Matt Shove, AMGA Certified Rock Instructor, SPI Provider, and CWI Provider 

I have seen the KRONOS tools around for 2 or 3 winters now.  Someone always seem to have a pair at the ice fest clinics.  At first glance, I wanted a pair to hang above my fireplace.  They are just beautifully designed.  Elegant even.  I hated the idea of taking them climbing.  I wouldn’t want to ding them up or even scratch them.  However, they are T rated!

During this past winter, I was teaching a clinic at New Hampshire’s Mount Washington Valley Ice Fest called Ice Climbing for Rock Climbers.  We had done some top roping to get the excitement out of our system.  Everyone climbed a few times.  I was collecting tools to do some drills.  I like to do that so when we get to the point where we can coach climbing movement,  everyone has some context to draw from.  My colleague Karsten Delap gave me a belay.  I started up a 50 foot  WI 3+ practice flow with 4 Petzl Nomics, 2 Grivel North Machines, a pair of Quarks, and a pair of Furnace Industries Kronos.   My goal was to set up an offset ladder of staggered tools so our guests could practice working their feet with out exhausting themselves swinging.

I knew what the Nomics were going to do.  The North Machines were pretty good.  The Quarks are always too light for pure waterfall ice.   By now, from swinging tools overhead on a cold day, my hands were getting cold.  I unclipped the Kronos from my clipper, gave it a swing, and sunk it first try.  I had a similar experience with the second Kronos. I can only compare it to hitting a baseball with a Louisville Slugger.  It has a very distinct swing, but it was good and solid.  When you hit the first swing stick, it was as if David Ortiz himself hit your home run. 

I continued to use the Kronos for the remainder of the day, my hands stayed warm due to the wood shafts, and most of all, I preferred the damp vibration-less report that is too common with aluminum shaft tools.  Plus, they have something the Nomic doesn’t: a real spike for lower-angled terrain.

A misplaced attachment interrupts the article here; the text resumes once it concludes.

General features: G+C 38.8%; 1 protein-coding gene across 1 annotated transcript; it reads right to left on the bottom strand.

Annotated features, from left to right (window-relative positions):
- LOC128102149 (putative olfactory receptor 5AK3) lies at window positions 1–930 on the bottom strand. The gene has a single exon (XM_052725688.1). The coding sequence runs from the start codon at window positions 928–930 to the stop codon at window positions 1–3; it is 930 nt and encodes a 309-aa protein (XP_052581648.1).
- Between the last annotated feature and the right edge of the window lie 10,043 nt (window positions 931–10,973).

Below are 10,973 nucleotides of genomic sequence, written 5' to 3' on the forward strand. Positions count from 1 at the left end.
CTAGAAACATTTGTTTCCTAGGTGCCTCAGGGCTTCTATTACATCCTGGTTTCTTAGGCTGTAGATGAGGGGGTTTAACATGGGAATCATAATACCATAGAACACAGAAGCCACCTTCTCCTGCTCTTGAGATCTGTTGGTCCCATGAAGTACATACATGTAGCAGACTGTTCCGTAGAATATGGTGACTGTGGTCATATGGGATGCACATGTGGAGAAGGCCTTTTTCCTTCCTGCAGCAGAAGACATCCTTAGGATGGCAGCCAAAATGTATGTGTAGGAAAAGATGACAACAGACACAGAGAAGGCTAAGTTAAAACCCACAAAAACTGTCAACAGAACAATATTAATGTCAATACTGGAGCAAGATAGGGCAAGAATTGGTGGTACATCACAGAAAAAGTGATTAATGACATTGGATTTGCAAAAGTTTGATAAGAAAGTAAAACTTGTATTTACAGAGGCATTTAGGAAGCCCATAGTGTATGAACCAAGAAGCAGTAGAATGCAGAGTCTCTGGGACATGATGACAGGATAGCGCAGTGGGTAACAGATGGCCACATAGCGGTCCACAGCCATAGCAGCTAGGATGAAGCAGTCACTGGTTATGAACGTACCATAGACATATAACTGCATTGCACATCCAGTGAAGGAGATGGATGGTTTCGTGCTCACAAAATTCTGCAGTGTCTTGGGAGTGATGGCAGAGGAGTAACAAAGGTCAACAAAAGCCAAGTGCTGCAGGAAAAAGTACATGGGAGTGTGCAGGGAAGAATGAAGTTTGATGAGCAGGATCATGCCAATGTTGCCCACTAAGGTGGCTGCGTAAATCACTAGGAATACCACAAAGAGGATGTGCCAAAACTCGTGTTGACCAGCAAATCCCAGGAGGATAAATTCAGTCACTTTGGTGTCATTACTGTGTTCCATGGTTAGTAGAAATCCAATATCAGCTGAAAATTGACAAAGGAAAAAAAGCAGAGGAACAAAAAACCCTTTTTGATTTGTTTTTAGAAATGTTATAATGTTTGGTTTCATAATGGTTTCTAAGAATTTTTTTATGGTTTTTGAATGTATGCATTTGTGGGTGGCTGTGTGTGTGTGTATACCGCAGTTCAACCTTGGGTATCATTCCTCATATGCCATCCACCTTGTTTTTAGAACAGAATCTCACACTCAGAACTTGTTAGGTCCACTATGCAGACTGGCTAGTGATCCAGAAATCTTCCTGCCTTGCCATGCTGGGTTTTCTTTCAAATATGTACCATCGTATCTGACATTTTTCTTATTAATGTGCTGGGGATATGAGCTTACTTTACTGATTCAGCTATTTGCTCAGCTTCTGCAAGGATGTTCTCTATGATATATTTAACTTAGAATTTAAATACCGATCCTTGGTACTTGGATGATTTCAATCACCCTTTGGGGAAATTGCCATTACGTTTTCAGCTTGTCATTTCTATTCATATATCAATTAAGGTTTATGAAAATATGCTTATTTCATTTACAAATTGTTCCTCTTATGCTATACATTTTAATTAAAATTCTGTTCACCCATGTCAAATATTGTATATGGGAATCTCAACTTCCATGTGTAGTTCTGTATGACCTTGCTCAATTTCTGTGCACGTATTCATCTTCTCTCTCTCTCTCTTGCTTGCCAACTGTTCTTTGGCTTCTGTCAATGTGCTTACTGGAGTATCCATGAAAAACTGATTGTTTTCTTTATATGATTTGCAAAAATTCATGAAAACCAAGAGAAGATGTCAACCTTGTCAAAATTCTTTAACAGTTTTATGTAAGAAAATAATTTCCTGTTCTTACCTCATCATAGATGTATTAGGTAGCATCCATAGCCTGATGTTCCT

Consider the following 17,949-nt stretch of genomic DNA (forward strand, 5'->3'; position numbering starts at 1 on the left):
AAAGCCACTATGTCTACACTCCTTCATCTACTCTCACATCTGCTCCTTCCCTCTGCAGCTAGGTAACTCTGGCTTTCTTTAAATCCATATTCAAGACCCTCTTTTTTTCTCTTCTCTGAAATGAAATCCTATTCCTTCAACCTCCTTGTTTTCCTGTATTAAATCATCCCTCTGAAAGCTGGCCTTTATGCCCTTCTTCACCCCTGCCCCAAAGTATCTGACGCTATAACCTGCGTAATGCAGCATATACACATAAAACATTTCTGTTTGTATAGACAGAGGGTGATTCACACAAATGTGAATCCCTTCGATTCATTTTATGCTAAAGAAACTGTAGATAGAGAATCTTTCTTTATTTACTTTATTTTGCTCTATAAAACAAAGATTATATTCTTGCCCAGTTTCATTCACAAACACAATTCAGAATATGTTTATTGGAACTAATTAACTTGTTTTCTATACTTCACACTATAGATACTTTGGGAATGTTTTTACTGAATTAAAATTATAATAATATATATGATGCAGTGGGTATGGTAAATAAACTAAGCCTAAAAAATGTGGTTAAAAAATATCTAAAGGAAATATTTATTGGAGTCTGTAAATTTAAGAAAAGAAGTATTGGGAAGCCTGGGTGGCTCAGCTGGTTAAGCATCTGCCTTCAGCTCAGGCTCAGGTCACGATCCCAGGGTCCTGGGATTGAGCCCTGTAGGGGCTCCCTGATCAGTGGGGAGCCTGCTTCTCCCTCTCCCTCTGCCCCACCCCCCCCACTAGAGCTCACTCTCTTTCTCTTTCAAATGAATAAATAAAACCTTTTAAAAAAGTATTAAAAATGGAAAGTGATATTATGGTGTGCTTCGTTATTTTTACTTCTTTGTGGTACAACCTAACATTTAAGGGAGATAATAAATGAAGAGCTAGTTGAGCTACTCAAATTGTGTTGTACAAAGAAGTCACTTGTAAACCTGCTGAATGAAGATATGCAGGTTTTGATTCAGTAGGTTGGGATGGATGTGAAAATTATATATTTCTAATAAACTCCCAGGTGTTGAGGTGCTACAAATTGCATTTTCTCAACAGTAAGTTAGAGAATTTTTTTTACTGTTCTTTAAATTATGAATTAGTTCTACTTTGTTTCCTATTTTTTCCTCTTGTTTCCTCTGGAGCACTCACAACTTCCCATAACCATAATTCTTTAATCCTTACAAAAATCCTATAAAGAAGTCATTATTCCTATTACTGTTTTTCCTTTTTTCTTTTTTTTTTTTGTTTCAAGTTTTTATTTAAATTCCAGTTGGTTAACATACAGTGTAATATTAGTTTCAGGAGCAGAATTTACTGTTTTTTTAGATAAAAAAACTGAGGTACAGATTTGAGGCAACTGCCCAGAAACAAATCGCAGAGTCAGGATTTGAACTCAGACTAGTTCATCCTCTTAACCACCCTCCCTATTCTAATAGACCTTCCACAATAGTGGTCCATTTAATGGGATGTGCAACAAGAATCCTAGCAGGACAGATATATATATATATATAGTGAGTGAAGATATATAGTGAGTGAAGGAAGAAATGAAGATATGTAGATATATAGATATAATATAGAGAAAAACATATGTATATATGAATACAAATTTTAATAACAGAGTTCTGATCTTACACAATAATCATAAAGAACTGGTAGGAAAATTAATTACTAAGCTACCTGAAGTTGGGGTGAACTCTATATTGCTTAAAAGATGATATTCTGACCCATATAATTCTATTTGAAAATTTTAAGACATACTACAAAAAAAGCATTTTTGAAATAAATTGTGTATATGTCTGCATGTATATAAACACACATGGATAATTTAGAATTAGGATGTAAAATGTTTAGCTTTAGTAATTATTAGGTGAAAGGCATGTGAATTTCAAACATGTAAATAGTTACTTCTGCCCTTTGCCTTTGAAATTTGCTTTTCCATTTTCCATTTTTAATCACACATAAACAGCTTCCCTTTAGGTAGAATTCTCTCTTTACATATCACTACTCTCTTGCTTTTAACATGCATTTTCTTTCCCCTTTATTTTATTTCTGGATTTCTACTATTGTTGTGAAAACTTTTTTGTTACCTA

Furnace Industries Co-Owner Ben Carlson loaned me a pair to use for the remainder of the winter after Rock Climb Fairfield’s Ice Fest and dry tool comp.  My clients and guests loved them, and in fact they gravitated towards these beautiful tools over the gear they used in the past.  We used them in Huntington Ravine, on the steeps at Frankenstein, at Champney Falls, Cathedral Ledge, and other local spots.  They were a hit. 


  • ·      Functional design and shape
  • ·      Thin pick for limited ice displacement (a mixed pick is available tho)
  • ·      Pick shape is optimized for ice climbing or dry tooling on rock
  • ·      Wood shaft is elegant and keeps your hands warm, hard to beat this
  • ·      Elegant appearance—a work of art
  • ·      Good, functional spike
  • ·      Shaft doesn’t flex even when full size dudes yard/stein pull hard
  • ·      Narrow grip allows smaller hands to fight the pump
  • ·      Tool does not shift when matching on the upper grip
  • ·      Fine tuned picks that wear well and are replaceable
  • ·      Strong T rated shafts, strong enough for use as a deadman anchor in snow

Bottom Line:  If you prefer an elegant and functional piece of kit, this tool is for you.

Matt Shove

AMGA Certified Rock Instructor

AMGA SPI Provider and CWI Provider

NY State Guide Lic# 4218

(203) 228-2311  HQ

Photos Courtesy Ragged Mountain Guides